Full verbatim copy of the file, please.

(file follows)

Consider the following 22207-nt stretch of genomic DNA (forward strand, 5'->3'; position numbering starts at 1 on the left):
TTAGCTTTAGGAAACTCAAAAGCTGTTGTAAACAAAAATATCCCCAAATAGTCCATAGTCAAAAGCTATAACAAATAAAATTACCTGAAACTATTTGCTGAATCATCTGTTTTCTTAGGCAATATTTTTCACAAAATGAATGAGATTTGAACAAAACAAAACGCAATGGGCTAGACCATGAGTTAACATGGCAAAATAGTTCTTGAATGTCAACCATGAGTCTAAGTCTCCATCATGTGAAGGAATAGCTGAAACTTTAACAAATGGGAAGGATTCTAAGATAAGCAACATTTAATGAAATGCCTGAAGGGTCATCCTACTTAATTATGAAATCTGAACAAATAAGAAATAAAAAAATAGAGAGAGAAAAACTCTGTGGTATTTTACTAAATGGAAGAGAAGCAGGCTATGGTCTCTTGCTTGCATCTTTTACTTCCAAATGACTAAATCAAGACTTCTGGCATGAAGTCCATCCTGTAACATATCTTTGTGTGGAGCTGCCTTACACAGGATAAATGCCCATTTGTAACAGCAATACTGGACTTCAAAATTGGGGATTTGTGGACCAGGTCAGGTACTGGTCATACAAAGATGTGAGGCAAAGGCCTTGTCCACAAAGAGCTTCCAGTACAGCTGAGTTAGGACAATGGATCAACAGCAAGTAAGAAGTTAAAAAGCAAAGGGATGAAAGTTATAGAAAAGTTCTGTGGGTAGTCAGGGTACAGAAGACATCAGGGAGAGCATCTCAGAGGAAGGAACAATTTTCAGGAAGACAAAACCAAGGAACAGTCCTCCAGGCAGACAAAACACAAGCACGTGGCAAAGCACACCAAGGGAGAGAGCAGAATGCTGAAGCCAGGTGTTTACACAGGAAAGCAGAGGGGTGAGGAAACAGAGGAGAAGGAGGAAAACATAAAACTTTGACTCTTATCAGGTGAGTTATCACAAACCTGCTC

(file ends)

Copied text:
Consider the following 22207-nt stretch of genomic DNA (forward strand, 5'->3'; position numbering starts at 1 on the left):
TTAGCTTTAGGAAACTCAAAAGCTGTTGTAAACAAAAATATCCCCAAATAGTCCATAGTCAAAAGCTATAACAAATAAAATTACCTGAAACTATTTGCTGAATCATCTGTTTTCTTAGGCAATATTTTTCACAAAATGAATGAGATTTGAACAAAACAAAACGCAATGGGCTAGACCATGAGTTAACATGGCAAAATAGTTCTTGAATGTCAACCATGAGTCTAAGTCTCCATCATGTGAAGGAATAGCTGAAACTTTAACAAATGGGAAGGATTCTAAGATAAGCAACATTTAATGAAATGCCTGAAGGGTCATCCTACTTAATTATGAAATCTGAACAAATAAGAAATAAAAAAATAGAGAGAGAAAAACTCTGTGGTATTTTACTAAATGGAAGAGAAGCAGGCTATGGTCTCTTGCTTGCATCTTTTACTTCCAAATGACTAAATCAAGACTTCTGGCATGAAGTCCATCCTGTAACATATCTTTGTGTGGAGCTGCCTTACACAGGATAAATGCCCATTTGTAACAGCAATACTGGACTTCAAAATTGGGGATTTGTGGACCAGGTCAGGTACTGGTCATACAAAGATGTGAGGCAAAGGCCTTGTCCACAAAGAGCTTCCAGTACAGCTGAGTTAGGACAATGGATCAACAGCAAGTAAGAAGTTAAAAAGCAAAGGGATGAAAGTTATAGAAAAGTTCTGTGGGTAGTCAGGGTACAGAAGACATCAGGGAGAGCATCTCAGAGGAAGGAACAATTTTCAGGAAGACAAAACCAAGGAACAGTCCTCCAGGCAGACAAAACACAAGCACGTGGCAAAGCACACCAAGGGAGAGAGCAGAATGCTGAAGCCAGGTGTTTACACAGGAAAGCAGAGGGGTGAGGAAACAGAGGAGAAGGAGGAAAACATAAAACTTTGACTCTTATCAGGTGAGTTATCACAAACCTGCTC